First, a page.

“Blue Ruin”: Blood isn’t so simple in a fantastic thriller


“Blue Ruin” opens Friday at Sundance Cinemas. R, 1:32, four stars out of four.

Dwight is nobody’s idea of an assassin. A vagrant with a dirty, sweaty beard, scared-puppy eyes, and a slight frame, Dwight (Macon Blair) looks like he would have to work hard to make it as an innocent bystander, let alone a killer.

But he gets drawn into a vicious and wildly entertaining tale of revenge in “Blue Ruin,” writer-director Jeremy Saulnier’s widely praised debut thriller. The film has the sort of exquisitely-staged moments of violence and suspense that provoke comparisons to the Coen Brothers’ “Blood Simple” or “No Country For Old Men.” But Saulnier brings a rueful fascination to this tale of a long-simmering family feud exploding into bloodshed.

Dwight is dumpster-diving for scraps outside a Delaware amusement park when he gets pulled in by the cops. They’re not arresting him — they want him to know that Wade Cleland, the man convicted of murdering his parents years ago, is being released from prison.

Dwight doesn’t really respond — Blair has maybe two lines of dialogue in the first half hour of the movie. Instead, he patiently goes about the work of preparing for a trip home to Virginia, to murder Wade Cleland.

His assassination attempt goes pretty badly — if there’s a manual for how to get a murder, “Don’t leave your car keys and car at the crime scene” has to be somewhere in the first chapter. Dwight visits his estranged sister Margaret (Bonnie Johnson) to tell her the news, only to realize that the rest of Wade’s family is coming after them.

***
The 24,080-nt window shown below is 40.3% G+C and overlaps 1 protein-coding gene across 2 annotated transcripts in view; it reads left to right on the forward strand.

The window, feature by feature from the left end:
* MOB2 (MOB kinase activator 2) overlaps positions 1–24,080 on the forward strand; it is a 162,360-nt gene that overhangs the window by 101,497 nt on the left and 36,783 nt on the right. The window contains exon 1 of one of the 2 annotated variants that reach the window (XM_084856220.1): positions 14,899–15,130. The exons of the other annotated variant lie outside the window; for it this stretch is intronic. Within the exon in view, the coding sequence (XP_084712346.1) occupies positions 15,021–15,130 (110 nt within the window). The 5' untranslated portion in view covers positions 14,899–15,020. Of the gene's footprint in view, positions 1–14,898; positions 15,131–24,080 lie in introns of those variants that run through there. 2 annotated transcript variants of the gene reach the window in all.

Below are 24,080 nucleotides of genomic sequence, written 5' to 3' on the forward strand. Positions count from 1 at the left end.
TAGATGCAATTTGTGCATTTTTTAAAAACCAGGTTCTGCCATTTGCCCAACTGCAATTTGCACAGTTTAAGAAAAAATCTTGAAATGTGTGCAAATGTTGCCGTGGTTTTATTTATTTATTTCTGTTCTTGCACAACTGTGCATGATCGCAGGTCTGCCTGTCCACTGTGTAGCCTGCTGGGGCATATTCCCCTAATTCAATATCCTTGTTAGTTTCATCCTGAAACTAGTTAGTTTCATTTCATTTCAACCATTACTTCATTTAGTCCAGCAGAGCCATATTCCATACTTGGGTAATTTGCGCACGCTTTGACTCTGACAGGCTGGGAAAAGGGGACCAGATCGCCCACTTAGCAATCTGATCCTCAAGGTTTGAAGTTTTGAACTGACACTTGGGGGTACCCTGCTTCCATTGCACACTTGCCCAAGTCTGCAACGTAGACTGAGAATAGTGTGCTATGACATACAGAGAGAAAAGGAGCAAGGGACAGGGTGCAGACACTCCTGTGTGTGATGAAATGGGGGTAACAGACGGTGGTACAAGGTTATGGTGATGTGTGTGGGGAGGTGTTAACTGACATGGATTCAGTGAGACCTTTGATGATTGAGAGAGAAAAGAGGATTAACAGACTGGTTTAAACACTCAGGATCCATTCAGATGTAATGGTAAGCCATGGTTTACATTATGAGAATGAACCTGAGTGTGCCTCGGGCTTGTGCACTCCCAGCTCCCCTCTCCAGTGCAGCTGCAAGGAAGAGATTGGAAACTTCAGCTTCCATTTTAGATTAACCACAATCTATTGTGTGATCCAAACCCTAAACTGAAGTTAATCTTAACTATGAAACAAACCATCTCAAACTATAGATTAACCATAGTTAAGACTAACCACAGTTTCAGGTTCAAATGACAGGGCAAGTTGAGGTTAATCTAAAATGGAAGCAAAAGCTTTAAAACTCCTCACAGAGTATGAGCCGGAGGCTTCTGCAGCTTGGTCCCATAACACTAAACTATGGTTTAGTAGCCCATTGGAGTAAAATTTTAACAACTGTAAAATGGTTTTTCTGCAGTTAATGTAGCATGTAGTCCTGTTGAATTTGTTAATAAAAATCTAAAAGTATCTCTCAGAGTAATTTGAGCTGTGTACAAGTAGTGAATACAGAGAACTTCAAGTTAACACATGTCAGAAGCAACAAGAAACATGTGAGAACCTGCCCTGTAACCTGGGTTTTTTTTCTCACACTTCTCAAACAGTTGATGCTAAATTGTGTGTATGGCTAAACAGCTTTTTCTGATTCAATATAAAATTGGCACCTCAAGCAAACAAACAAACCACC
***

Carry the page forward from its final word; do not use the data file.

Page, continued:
What makes this so exciting and unnerving is that everybody in the film — hero, villain and victim — seems like an ordinary person, pulled into a seemingly endless cycle of revenge that can’t end until everyone is dead. “I’ve got two of yours,  you’ve got two of mine,” Dwight tells the Cleland family in a futile attempt to put an end to the cycle. But for the Clelands, even isn’t enough.

Saulnier charts each turn of the film’s tightening screws with ruthless precision, and as the film goes on, we start to learn the real story behind the death of Dwight’s parents, one he never knew. But by the time he does know the truth, he’s too far in to pull himself back out. Blair, slight and soft-spoken, makes Dwight an unlikely and magnetic protagonist, constantly making mistakes he has to try and undo. He’s us, put in a similarly awful situation, and very easy to identify with.

This is a highly impressive debut from Saulnier, mixing genre pleasures into a more somber undercurrent to make one of the best films so far this year. This is a filmmaking career you want to get in on the ground floor of.



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